Tim Brady gives us the lengthiest work with his "The Same River Twice, Symphony 5.0" and "Symphony 5.solo." It is bracing, nicely involved contrapuntal music based on riff extensions for the full quartet and then for solo electric. It is a difficult work (for the players) in its intricacies and an exuberant work-out and delight for our ears. The solo version makes excellent use of delay and other effects so that it achieves an almost orchestral breadth. At times beautiful sound colors float atop a chordal progression. This music will get you dreaming, then wake you up with some incredible sounds, or vice versa.
Antoine Berthiaume's "Fungi" begins with a slow harmonic rising effect in 6/4. It ultimately creates an earthy progression oriented linear movement that is informed by prog rock and Ennio Morricone on his more adventuresome side. The quartet uses a Fender Bass VI to add some bottom to it all. It is ravishing.
Rainer Wiens gives us his work "What is Time?"--here in a Tim Brady remix. Prepared guitar sounds prevail with the human breath as a rhythmic determinant. All that translates into a thicket of altered guitar textures both fascinating and invigorating to hear.
So that's the size of it. Electric guitarists Tim Brady, Gary Schwartz, Michel Heroux and Antoine Berthiaume give us tour de force performances, filled with precision, a flair for color, a total world of electric sounds that realize possibilities one might have dreamed about but rarely if ever experienced. It reminds us that the new music still can widen the envelope of possibilities, still has the ability to point us to the future, to the ever unknown, but always around the corner from where we are now. Excellent!
Tuesday, April 12, 2016
The result is Chronological Chopin (Divine Art 25752 3-CDs). This is a three-SACD set, which means you can play it in surround sound on a player that is capable, but also still enjoy it on two-channel systems with a conventional player. The sound is brilliant either way.
Burkard Schliessmann gives us impassioned readings, beautifully, poetically realized performances with maximum affective impact yet full command of the notes. He is not by any means a sloppy sort of romantic pianistic vessel, but his phrasings follow the swells of feeling rather than a sort of pinpoint mapping, if that makes any sense. Rubatos and dynamics take us far into the music without sounding the least bit contrived or manipulated. In short he gives us near ideal readings, on the warm side of the possibilities, the interpretive side rather than the supercharged virtuoso-centered side.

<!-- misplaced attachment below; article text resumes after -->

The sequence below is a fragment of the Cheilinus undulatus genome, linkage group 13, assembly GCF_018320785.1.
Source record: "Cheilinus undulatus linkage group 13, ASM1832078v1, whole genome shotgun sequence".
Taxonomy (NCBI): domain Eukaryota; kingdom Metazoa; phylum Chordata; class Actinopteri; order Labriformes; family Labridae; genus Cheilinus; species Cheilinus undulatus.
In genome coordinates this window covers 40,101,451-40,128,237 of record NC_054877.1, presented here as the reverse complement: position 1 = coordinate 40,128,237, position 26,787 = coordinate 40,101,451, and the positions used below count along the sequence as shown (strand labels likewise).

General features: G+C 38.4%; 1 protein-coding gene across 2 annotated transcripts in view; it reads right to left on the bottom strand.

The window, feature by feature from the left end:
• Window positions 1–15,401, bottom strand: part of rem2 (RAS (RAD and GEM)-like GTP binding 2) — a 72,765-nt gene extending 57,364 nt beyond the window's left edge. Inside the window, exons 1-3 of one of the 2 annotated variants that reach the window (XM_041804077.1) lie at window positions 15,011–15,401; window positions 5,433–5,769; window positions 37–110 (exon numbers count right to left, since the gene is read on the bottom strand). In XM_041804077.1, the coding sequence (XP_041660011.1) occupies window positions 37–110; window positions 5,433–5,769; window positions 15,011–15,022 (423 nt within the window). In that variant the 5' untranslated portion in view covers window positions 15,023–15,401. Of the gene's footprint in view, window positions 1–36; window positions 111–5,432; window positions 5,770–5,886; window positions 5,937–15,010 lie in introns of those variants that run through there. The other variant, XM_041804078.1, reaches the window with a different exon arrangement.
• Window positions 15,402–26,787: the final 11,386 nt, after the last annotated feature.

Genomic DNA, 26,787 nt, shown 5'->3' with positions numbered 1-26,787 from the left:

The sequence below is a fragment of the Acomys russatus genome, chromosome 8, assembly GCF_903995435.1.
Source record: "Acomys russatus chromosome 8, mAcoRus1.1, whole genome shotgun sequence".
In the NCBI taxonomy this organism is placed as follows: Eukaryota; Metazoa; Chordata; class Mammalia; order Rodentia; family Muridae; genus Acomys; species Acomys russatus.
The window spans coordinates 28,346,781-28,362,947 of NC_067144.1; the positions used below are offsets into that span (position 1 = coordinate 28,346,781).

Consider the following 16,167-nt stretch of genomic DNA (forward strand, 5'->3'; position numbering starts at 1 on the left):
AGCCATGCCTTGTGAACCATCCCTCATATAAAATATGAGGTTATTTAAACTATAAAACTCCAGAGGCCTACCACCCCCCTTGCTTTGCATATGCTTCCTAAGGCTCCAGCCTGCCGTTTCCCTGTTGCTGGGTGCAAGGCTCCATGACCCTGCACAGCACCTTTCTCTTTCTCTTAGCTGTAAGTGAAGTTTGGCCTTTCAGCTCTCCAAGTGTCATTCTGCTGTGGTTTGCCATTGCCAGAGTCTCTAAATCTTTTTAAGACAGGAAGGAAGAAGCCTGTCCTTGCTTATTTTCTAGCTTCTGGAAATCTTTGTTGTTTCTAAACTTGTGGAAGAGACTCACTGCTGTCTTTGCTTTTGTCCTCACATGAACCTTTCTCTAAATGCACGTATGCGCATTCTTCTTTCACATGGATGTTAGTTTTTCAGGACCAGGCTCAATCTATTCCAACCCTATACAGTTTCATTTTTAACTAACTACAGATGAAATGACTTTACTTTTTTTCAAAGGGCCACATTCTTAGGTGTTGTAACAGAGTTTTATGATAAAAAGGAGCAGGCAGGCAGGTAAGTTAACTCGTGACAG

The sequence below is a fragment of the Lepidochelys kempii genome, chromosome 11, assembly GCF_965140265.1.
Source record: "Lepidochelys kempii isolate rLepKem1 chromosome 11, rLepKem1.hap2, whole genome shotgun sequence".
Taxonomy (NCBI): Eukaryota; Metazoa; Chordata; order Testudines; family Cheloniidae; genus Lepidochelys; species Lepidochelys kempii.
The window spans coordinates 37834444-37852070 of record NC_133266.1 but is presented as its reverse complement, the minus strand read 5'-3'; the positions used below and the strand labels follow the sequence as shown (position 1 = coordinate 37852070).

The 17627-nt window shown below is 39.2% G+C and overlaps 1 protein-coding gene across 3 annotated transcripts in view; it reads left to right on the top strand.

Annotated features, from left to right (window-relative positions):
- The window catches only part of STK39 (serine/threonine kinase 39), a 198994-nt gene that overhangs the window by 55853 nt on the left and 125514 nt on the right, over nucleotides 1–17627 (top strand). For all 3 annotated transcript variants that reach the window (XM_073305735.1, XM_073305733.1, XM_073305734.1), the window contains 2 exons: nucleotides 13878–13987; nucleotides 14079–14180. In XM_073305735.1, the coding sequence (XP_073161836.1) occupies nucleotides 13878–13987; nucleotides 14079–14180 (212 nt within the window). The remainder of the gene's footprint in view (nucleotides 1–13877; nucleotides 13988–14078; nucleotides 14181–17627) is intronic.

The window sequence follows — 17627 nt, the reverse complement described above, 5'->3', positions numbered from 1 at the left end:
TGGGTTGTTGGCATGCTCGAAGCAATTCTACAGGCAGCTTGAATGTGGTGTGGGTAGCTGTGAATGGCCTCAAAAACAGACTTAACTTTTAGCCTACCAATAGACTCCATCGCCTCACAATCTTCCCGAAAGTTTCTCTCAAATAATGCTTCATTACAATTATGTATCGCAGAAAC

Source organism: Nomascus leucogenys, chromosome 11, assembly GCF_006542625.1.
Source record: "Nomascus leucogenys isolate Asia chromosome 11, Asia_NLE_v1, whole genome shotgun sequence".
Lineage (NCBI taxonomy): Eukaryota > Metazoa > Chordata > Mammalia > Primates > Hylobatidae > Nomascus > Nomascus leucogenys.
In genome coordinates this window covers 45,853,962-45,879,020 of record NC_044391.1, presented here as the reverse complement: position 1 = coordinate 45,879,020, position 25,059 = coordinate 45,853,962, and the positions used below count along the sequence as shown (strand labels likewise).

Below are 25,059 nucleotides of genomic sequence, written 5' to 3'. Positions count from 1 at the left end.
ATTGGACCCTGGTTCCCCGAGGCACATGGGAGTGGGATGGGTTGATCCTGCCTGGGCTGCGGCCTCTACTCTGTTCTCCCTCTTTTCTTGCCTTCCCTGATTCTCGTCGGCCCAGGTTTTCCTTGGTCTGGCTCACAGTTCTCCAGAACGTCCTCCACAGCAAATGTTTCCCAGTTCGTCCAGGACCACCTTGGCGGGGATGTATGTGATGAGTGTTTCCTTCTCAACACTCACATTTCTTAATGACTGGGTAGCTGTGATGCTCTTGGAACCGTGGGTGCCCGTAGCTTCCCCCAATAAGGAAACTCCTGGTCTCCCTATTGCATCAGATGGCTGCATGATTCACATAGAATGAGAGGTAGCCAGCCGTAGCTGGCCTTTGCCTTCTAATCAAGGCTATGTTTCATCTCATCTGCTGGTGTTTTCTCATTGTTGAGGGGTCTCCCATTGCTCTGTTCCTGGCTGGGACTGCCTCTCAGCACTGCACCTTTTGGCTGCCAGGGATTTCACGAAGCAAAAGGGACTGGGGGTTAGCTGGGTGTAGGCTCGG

Hearing these works in chronological order gives you a feeling of life passing. It may be the earlier Chopin of the op. 28 "Preludes" is already pregnant with the depth of feeling and expressive arcs of his later years. On the other hand the world of the "Polonaise-Fantaisie op. 61" gives us more intensified depth, a more profound sense of how things are (for Chopin) and how a piano work can express that fully, beyond words, ineffable.
It takes some time hearing these works unfold in temporal sequence, and it all will need to be transposed to your own senses in order to grasp what it all means for yourself. So I will leave it to your own impressions over time as you listen to the new sequencing and Burkard Schliessmann's special way with it all.
It has given me pause, all of this, and given me a new appreciation for Chopin the composer in a lifetime. It is a beautiful set, really rather remarkable. Schliessmann brings to the music a special understanding. Highly recommended.
Monday, April 11, 2016
Giacomo Fiore's IV: American Electric Guitars (GFLP 001) on a nicely done LP release gives us four excellent reasons why that should change. Four compositions are presented--and they run a nicely inclusive gamut of instrument colors and ingenious structures.
Four contemporary modern works are realized with style and great musicianship, showing us, as the liners state, "The wide range of timbral, contrapuntal and expressive possibilities that the instrument has to offer." That is for sure.
Eve Beglarian's "Until it Blazes" (2001) was designed for "any plucked or keyboard instrument and dual delay." It has a natural, round-like polyphony through the delay, with nicely pulsating diatonic figures that have an appealingly advanced minimal quality.
Christian Wolff's "Another Possibility" (2004), specifically for electric guitar, is a kind of sequel to Morton Feldman's "The Possibility of a New Work for Electric Guitar" (1966). The latter had been performed several times by Wolff when somebody stole his guitar with the only extant copy of the work inside the case. So the work was forever lost, seemingly and tragically. (However a tape of a Wolff performance has been resurrected from the KFPA archives, so a critical edition is now in the works.) The Wolff piece has a resplendent high-modernist melodic-harmonic flourish and a consistent linear nicety to it. If it sometimes reminds me of some of Captain Beefheart's jagged-edged contrapuntal works for guitar, it is doubtless a case of synergy.
Anthony Porter's "Hair of the Dog that Bit You" (2011) was originally for amplified acoustic guitar and looper. Fiore seems to be using an electric for this performance. Four movements alternate between a sort of freedom and loop-based circulatory modes. The freely articulated parts segue well with the Wolff work via their high-modernist expanded tonality but also have a jazzy quality with some advanced chording. The looped sections resonate somewhat with the Beglarian work, though this is a bit more involved in the way overlapped second lines remain more independent than directly interlocking, though there is plenty of forward moving rhythmic elements.